By Mark Gillespie
February 14, 2020 – There’s no love lost on this Valentine’s Day between the Trump Administration and European Union leaders, and that means continued tariff trouble for whisky companies. The Office of the U.S. Trade Representative announced Friday evening that the U.S. will maintain its 25% import tariff on single malt whiskies from Scotland and Northern Ireland, along with liqueurs and cordials from the UK, Ireland, Germany, Spain, and Italy.
The tariffs are part of a $7.5 billion package of U.S. countermeasures imposed October 18 following a World Trade Organization ruling that the European Union has provided unfair subsidies to aircraft maker Airbus for more than a decade. U.S officials had threatened to raise those tariffs to as high as 100% in December and expand the list of goods subject to tariffs after EU officials initially rejected demands to implement recommendations in the WTO ruling.
While those changes have not yet been made, there have been negotiations between the two sides following recent changes in European leadership. In a statement announcing the decision, the USTR indicated that the United States remains open to a negotiated settlement that addresses the Airbus subsides. However, the Trump Administration decided to put additional pressure on Europe by targeting Airbus specifically. The 10% tariff imposed in October on imports of large commercial aircraft imported from Europe is being raised to 15% effective March 18.
The single malt whisky tariff has only been in effect for nearly four months now, but has already had a significant impact of its own on Scotch Whisky producers. The Scotch Whisky Association reported this week that UK Customs data showed a 25% drop in Scotch Whisky exports to the U.S. during the final three months of 2019 and a year-over-year decline of 7% compared to 2018. SWA chief executive Karen Betts blasted the decision in a Twitter post Saturday morning.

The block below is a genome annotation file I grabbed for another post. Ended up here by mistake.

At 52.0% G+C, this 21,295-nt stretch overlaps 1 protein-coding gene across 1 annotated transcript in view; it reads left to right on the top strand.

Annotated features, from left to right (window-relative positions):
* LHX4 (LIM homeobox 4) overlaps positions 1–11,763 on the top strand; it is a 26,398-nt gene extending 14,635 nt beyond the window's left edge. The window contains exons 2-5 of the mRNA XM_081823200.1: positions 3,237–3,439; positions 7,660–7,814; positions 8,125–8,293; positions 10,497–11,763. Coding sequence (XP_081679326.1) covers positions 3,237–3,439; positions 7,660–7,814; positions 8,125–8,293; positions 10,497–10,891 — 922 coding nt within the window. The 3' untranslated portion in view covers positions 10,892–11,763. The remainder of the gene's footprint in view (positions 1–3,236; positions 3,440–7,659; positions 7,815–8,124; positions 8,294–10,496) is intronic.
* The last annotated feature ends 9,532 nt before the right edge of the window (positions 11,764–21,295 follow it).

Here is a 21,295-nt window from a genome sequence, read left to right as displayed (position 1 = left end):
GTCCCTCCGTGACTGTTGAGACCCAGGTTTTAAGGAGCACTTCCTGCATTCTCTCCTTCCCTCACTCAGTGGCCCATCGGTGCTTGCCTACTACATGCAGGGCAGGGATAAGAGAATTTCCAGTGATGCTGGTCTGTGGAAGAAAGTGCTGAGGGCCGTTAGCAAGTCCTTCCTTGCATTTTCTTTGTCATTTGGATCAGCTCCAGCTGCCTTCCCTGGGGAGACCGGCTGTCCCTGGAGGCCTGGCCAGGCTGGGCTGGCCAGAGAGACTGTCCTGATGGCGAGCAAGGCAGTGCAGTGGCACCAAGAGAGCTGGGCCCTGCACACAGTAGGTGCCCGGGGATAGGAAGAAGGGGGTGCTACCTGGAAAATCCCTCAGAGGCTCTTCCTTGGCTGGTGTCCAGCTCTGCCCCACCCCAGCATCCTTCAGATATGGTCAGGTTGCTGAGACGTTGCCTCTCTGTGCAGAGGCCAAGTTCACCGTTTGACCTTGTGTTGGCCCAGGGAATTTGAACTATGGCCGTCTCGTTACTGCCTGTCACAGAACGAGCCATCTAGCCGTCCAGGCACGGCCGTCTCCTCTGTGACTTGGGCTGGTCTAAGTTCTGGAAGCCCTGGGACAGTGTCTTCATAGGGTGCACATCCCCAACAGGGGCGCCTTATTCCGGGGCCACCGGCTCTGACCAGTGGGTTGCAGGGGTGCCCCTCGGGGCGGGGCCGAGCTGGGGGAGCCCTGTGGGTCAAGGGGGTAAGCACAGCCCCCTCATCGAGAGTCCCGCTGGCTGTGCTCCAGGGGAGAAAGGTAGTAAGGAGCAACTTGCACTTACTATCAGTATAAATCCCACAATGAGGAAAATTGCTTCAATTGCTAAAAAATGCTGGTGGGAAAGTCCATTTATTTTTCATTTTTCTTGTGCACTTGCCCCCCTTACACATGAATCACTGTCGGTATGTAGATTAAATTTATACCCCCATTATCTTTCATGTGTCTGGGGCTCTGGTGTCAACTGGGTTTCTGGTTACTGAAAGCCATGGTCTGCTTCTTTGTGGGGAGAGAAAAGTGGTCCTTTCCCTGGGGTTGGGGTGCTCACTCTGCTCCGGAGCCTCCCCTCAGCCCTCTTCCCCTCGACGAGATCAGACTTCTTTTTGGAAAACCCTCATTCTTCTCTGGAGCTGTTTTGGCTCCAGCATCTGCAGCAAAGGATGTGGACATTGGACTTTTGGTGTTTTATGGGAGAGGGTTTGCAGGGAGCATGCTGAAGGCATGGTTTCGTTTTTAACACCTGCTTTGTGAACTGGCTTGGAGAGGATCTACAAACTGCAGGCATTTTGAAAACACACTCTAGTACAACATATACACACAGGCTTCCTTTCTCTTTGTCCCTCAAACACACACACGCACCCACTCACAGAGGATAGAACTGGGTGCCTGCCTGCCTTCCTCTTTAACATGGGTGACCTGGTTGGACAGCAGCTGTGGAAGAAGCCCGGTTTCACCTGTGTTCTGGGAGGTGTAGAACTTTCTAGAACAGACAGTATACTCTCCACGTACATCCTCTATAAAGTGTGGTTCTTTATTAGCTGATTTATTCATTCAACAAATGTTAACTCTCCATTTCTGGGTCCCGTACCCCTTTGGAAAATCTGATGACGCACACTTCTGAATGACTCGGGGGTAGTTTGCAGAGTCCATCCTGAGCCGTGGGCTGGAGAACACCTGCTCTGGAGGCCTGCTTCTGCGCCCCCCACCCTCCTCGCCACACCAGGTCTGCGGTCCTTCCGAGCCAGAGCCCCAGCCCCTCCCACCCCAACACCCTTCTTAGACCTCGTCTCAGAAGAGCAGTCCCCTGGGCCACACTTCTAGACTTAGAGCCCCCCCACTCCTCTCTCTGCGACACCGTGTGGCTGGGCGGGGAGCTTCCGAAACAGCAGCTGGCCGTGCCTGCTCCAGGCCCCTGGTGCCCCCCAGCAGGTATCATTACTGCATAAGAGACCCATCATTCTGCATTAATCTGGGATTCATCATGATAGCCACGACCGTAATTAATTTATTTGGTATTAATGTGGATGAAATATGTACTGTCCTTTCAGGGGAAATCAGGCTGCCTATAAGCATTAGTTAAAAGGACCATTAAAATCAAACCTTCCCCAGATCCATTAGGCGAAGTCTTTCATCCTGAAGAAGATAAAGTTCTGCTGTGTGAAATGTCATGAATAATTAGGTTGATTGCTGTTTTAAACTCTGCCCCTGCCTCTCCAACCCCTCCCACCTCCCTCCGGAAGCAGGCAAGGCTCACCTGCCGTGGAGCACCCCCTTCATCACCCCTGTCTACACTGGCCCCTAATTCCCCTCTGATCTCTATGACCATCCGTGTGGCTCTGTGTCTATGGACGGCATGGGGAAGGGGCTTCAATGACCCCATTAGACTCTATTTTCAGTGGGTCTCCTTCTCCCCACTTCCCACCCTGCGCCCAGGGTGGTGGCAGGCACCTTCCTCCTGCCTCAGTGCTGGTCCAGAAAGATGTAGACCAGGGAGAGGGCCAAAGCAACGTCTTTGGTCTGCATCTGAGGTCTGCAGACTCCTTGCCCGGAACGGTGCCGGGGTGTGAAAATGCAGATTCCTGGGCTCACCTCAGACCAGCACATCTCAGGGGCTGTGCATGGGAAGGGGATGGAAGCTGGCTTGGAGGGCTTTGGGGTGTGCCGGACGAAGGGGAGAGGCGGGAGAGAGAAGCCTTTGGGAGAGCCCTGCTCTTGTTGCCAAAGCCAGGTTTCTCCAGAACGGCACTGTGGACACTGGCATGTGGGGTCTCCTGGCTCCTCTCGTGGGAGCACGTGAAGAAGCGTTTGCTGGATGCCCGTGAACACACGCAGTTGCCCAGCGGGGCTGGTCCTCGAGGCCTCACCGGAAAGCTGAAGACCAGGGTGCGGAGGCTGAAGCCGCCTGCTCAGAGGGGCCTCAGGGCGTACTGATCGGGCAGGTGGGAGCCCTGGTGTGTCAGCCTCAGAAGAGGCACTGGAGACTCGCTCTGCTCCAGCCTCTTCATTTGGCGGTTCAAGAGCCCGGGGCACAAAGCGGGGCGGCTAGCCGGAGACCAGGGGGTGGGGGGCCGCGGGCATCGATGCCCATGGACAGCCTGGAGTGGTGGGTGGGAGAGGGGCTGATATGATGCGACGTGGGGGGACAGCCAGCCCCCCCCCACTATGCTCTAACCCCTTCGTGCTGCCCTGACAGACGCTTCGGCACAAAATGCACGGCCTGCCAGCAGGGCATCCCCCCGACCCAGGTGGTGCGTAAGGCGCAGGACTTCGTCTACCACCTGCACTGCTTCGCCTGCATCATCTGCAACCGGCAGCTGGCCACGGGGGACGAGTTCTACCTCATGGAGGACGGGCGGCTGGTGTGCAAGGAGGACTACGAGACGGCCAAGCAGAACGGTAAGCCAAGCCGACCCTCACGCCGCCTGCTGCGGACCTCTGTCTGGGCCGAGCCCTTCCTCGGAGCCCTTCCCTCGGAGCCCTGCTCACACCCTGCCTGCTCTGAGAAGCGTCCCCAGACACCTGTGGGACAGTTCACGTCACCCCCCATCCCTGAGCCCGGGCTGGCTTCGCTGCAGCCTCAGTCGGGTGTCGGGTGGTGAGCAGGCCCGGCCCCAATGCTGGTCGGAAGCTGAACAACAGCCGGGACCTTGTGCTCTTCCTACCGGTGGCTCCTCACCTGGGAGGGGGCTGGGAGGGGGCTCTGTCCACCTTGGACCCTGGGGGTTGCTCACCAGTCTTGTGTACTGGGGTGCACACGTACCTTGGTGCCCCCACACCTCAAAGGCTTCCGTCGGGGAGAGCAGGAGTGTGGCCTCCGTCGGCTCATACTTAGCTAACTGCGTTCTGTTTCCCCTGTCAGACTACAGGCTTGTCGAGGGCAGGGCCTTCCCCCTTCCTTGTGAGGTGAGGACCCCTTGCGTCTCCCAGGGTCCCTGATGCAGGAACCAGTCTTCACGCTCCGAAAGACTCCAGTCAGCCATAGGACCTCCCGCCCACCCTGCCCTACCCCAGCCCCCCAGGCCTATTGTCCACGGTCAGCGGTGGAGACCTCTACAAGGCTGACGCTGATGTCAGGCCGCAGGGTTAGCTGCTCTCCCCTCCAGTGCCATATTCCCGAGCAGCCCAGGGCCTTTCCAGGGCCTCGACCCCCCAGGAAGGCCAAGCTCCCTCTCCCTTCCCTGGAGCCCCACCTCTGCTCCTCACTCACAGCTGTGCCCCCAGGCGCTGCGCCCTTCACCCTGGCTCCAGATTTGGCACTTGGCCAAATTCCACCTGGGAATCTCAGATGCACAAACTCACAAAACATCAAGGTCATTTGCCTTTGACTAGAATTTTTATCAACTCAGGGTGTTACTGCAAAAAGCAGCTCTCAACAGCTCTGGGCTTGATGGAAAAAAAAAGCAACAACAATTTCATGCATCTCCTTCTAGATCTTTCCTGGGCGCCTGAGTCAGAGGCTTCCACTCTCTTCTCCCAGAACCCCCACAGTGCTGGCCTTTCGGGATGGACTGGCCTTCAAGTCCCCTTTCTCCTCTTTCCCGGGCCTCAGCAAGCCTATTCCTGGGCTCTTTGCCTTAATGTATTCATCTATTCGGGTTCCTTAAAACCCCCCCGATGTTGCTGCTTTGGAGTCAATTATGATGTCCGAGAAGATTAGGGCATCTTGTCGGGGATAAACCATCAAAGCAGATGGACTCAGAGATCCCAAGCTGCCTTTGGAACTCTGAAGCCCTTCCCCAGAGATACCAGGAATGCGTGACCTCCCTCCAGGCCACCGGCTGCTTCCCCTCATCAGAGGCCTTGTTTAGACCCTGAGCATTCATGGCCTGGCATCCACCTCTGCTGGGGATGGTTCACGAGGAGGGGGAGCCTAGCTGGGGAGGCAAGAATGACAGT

Spirits industry leaders have been lobbying both the White House and EU officials over the last month to negotiate an end to their ongoing trade dispute. The tariff crisis began in June of 2018 when the European Union imposed a 25% tariff on imports of Bourbon and other American whiskies as a response to Trump Administration tariffs on European aluminum and steel. Since then, exports of American whiskies to Europe have fallen significantly. Wednesday, the Distilled Spirits Council released its annual economic report citing government statistics showing a 27% year-over-year decline in exports during 2019.
In a statement released after the USTR announcement, the trade association repeated its call for both sides to de-escalate the conflict.
“It has become abundantly clear that tariffs on distilled spirits products are causing rough seas on both sides of the Atlantic. We are gravely concerned that if these disputes are not resolved soon, these U.S. tariffs on EU spirits imports will cause a similar drag on the U.S. economy, jeopardizing American companies and jobs.”
DISCUS CEO Chris Swonger remains optimistic that the two sides can resolve their differences. “Six months ago, they weren’t talking, and if they were talking, they were talking past each other…so now they’re talking and they’re talking in earnest, so we’ll see where it goes,” he said in an interview following the briefing Wednesday in New York City.
There may not be a resolution for several months, since both sides are awaiting a World Trade Organization ruling on the EU’s complaint over what it calls illegal U.S. subsidies to Boeing. European leaders have already released their own list of American goods to be targeted for tariffs if they win that case, including rum, vodka, and brandy. In addition, the existing 25% tariff on Bourbon and other American whiskies is scheduled to go up to 50% in the spring of 2021.
In its announcement, the Trump Administration also indicated that it would consider immediate action if the European Union imposes any additional tariffs on American exports in connection with either the WTO Airbus ruling or the upcoming ruling in the Boeing case.
Editor’s note: This story has been updated to include reaction from the Scotch Whisky Association.